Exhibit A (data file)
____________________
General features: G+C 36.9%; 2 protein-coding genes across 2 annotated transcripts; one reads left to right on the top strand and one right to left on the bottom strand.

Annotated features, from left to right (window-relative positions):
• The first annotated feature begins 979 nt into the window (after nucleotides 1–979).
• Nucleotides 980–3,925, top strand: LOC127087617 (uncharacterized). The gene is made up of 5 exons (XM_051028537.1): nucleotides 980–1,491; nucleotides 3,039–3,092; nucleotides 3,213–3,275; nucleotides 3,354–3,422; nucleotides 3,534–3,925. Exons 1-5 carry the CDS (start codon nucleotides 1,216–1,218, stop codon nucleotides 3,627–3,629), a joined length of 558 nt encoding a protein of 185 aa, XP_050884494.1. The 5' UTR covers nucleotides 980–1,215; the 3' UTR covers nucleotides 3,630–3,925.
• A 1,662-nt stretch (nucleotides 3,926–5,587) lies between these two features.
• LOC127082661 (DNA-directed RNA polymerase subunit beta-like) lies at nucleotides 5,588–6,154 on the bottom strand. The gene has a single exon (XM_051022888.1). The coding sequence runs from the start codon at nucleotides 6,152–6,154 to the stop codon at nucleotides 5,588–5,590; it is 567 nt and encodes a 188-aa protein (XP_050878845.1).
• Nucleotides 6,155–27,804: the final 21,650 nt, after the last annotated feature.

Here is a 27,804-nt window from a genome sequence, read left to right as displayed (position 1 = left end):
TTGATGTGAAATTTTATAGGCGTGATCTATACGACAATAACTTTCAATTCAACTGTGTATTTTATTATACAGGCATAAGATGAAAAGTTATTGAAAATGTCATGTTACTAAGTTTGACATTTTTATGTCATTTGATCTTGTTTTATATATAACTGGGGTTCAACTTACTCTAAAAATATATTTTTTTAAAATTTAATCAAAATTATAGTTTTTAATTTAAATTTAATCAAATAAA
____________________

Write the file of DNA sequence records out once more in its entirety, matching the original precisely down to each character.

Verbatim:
General features: G+C 36.9%; 2 protein-coding genes across 2 annotated transcripts; one reads left to right on the top strand and one right to left on the bottom strand.

Annotated features, from left to right (window-relative positions):
• The first annotated feature begins 979 nt into the window (after nucleotides 1–979).
• Nucleotides 980–3,925, top strand: LOC127087617 (uncharacterized). The gene is made up of 5 exons (XM_051028537.1): nucleotides 980–1,491; nucleotides 3,039–3,092; nucleotides 3,213–3,275; nucleotides 3,354–3,422; nucleotides 3,534–3,925. Exons 1-5 carry the CDS (start codon nucleotides 1,216–1,218, stop codon nucleotides 3,627–3,629), a joined length of 558 nt encoding a protein of 185 aa, XP_050884494.1. The 5' UTR covers nucleotides 980–1,215; the 3' UTR covers nucleotides 3,630–3,925.
• A 1,662-nt stretch (nucleotides 3,926–5,587) lies between these two features.
• LOC127082661 (DNA-directed RNA polymerase subunit beta-like) lies at nucleotides 5,588–6,154 on the bottom strand. The gene has a single exon (XM_051022888.1). The coding sequence runs from the start codon at nucleotides 6,152–6,154 to the stop codon at nucleotides 5,588–5,590; it is 567 nt and encodes a 188-aa protein (XP_050878845.1).
• Nucleotides 6,155–27,804: the final 21,650 nt, after the last annotated feature.

Here is a 27,804-nt window from a genome sequence, read left to right as displayed (position 1 = left end):
TTGATGTGAAATTTTATAGGCGTGATCTATACGACAATAACTTTCAATTCAACTGTGTATTTTATTATACAGGCATAAGATGAAAAGTTATTGAAAATGTCATGTTACTAAGTTTGACATTTTTATGTCATTTGATCTTGTTTTATATATAACTGGGGTTCAACTTACTCTAAAAATATATTTTTTTAAAATTTAATCAAAATTATAGTTTTTAATTTAAATTTAATCAAATAAA